I rarely watch normal TV unless there’s a ball being kicked or bowled. Indeed, at the time this programme was broadcast I’d landed from Eindoven. Late. Driven at dubiously high speeds from Manchester to Halifax and had joined colleagues on a night out! If you can call a Wednesday evening in Halifax that.
I got home very tired. But a triple dash to the porcelain caused by just about the worst drug side effects I’ve felt this year had me lying nervously in my bed fearing a fourth run done the stairs. It was 1.30am and it didn’t feel safe to go to sleep.
So I loaded up my BBC iplayer app to watch A Time to Live. A fairly obvious self interest for me in a dozen people who have a terminal diagnosis and have found themselves in a good place as a result.
It’s not morbid. It’s not dramatic. There’s no backstory. They’re not heroic in the classical sense. I had an emotional outburst early on, but it didn’t last. Those moments are very rare these days.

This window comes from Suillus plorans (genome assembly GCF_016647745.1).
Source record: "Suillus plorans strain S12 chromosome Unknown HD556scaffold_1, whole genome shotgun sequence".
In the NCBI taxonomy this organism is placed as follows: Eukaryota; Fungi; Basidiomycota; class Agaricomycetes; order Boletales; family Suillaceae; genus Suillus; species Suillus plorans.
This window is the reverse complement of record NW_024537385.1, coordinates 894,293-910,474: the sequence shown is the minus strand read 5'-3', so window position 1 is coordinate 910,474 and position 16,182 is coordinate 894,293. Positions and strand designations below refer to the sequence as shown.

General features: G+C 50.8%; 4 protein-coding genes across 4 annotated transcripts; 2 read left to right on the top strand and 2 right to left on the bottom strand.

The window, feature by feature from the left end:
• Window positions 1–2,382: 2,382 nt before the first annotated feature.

But it is real. And I suggest you put 58 minutes of your time aside to watch it.
The people in it are from mixed backgrounds. Differing ages, one as young as 23. A couple seemed a bit like me, but who knows from the four minutes they had on air! None of these real people glamourise the situation in anyway and I don’t think the film make does either.
The question of wandering off to Switzerland to end things was raised. I’m not sure I could do that. But I’m glad others can choose. One chose to leave her husband on diagnosis. Wow!
I’ll add no more. I think I’d be recommending it if I still expected to get past eighty. If you want to, take an hour out and watch it.